Review: Eden, Netflix’s First Japanese Original Anime, Is Postcard Dystopia
Eden is Netflix’s first original Japanese anime. Original not as in a “Netflix original”, but rather as an original IP. And it has some big names attached behind the scenes, with Fullmetal Alchemist director Yasuhiro Irie helming the series, while Cowboy Bebop character designer Toshihiro Kawamoto is responsible for the characters. Both of those anime series developed a cult following and are on the must-watch list of any anime aficionado. Does any of this translate into making Netflix’s Eden a classic anime for the ages? Not really.
A four-episode series with no real scope of getting a second season, Eden follows the time-worn trope of a far-off future where humanity has wiped itself out, and only the robots remain. World War VII came to pass, with climate change, industrial waste, and a pandemic speeding along the process of self-destruction, we are shown in flashbacks. A young scientist, Dr. Weston Fields (voiced by Koichi Yamadera, and Neil Patrick Harris in English) is put in charge of creating an “eden” for humans, where robot caretakers are tasked with revitalising the toxic Earth while their masters wait in cryostasis.
There is a persistent theme of morbidity running through Eden, something that’s of course hard to avoid thanks to the show’s very premise. This is accentuated by a number shown several times during the series, one that’s in the hundreds of billions and slowly counting down – leaving one wondering as to its significance until the big revelation.
It’s in this setting, a thousand years after humans stopped walking the Earth, that a toddler is found in an errant stasis pod by a pair of farming robots, A37 (Kyoko Hikami and Rosario Dawson) and E92 (Kentaro Ito and David Tennant). Uncertain of how to proceed with standing orders to apprehend and destroy any individuals of the destructive human race, the robots decide to secretly raise the girl child, Sara (Marika Kuono and Ruby Rose Turner), outside the robot outpost of Eden 3 on the lushly-transformed Earth. What follows is the growth of the child into a young adult, raised by robots that worry and fuss over her in a way that human parents would.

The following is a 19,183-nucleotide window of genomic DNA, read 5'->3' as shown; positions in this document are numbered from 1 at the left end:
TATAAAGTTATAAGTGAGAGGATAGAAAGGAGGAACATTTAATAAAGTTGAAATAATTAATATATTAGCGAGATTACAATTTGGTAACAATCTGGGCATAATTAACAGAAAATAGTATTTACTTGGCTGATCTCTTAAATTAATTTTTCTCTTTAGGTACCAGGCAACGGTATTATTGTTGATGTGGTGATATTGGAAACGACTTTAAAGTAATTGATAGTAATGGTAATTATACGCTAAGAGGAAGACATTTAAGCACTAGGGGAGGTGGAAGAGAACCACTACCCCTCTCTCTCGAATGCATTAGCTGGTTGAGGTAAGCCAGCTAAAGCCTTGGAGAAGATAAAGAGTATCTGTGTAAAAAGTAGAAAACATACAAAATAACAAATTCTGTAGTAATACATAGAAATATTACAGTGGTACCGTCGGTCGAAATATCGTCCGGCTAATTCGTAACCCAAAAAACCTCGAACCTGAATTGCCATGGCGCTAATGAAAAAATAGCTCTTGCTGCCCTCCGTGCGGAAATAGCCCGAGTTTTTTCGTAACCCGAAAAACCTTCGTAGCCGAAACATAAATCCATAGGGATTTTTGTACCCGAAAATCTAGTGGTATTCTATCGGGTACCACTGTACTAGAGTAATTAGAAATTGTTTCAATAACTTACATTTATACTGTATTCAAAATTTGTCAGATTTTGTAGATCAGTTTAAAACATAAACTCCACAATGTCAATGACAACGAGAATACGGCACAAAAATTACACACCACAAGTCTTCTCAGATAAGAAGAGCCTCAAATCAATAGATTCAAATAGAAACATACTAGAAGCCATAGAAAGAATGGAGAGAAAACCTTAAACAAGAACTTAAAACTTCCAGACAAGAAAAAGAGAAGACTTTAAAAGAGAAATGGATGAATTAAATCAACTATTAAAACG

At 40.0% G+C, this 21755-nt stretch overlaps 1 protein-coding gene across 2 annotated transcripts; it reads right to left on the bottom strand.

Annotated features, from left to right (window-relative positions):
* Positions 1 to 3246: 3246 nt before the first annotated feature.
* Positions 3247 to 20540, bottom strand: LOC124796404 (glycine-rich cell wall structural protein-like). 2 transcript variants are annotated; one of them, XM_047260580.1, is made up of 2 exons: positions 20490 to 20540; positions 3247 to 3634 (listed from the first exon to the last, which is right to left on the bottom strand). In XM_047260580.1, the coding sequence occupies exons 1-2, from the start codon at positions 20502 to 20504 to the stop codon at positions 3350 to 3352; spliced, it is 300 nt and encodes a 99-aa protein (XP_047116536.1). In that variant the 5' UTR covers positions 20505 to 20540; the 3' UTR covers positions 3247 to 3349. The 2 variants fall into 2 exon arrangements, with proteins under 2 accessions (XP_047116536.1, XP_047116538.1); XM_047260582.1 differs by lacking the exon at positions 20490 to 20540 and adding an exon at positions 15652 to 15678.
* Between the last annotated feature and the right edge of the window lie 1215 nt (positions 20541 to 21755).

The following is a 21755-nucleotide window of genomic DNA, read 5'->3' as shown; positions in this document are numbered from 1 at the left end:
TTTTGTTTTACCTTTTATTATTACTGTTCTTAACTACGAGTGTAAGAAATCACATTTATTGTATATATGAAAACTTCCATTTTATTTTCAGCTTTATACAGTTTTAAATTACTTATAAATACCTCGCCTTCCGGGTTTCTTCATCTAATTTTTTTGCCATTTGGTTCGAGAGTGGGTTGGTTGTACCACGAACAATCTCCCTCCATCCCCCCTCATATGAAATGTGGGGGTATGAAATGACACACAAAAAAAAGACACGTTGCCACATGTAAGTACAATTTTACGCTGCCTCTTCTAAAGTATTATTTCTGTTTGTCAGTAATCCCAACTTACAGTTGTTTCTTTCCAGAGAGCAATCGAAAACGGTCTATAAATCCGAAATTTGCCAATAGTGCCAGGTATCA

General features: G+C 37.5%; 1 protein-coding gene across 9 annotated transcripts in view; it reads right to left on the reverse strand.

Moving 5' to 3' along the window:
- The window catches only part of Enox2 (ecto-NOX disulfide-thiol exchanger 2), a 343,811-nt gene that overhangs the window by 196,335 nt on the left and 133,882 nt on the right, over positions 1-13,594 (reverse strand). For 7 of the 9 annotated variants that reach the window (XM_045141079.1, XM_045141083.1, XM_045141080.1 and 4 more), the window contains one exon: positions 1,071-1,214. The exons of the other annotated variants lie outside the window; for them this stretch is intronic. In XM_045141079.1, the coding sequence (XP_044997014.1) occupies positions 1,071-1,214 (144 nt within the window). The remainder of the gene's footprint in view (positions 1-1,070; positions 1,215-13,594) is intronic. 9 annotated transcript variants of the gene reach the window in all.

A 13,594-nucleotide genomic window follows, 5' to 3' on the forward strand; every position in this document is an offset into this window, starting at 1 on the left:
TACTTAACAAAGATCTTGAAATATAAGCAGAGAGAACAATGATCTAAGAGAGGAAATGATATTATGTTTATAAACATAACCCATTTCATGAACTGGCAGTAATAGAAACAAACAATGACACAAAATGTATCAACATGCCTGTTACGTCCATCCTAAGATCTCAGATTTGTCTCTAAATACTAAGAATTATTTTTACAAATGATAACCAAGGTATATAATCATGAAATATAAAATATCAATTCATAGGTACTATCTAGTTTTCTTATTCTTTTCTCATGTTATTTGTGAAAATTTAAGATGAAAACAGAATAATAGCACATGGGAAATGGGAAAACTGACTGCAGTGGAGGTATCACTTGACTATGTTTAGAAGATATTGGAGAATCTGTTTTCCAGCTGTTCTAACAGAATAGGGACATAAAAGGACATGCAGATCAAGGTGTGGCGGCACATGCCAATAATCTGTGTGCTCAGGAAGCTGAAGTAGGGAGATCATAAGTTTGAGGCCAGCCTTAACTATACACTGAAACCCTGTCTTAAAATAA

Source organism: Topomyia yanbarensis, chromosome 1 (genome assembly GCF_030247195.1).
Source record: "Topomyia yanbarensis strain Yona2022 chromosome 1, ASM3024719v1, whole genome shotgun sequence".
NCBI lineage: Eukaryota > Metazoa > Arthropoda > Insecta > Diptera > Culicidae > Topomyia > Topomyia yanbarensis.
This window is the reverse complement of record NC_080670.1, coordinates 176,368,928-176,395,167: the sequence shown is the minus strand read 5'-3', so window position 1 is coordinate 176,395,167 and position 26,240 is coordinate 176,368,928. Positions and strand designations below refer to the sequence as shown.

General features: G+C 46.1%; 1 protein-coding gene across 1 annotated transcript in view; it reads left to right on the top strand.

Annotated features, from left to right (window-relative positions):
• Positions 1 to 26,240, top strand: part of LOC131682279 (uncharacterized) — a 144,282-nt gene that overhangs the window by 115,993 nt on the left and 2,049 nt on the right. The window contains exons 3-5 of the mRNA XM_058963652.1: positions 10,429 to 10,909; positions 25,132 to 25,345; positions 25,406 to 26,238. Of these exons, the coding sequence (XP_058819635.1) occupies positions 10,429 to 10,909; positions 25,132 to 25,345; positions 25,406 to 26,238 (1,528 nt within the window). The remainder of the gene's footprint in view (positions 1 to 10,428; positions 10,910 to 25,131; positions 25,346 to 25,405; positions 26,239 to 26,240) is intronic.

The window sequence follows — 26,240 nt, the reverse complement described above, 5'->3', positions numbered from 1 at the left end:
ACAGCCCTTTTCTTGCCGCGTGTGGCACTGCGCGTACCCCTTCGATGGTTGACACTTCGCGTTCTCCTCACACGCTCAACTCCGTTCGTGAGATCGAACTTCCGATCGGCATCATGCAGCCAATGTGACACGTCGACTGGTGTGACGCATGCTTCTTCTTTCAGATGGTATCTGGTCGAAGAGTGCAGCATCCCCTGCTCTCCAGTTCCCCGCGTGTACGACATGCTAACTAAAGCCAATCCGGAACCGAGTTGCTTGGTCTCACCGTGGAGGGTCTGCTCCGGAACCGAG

In addition to the aforementioned trope of a future where humans annihilate themselves and their robot servants survive, there are other common science-fiction tropes that abound in Eden – are robots better than humans? Can robots care and suffer? Or are they unthinking automatons? Can we feel empathy towards robots? How will a child raised by machines, all alone in the world, think? Are Earth and its myriad creatures better off without humans? Or, will reviving humanity doom the now-flourishing planet once again?
Eden asks the audience these questions, but never takes a stance – and that’s good, as it makes it a thought-provoking affair. I should note, however, that the Netflix show has a maturity rating of 7+ – it’s made to be watched by kids, you can tell – and so while the questions are intelligent, there are aspects that may not satisfy the adult viewer.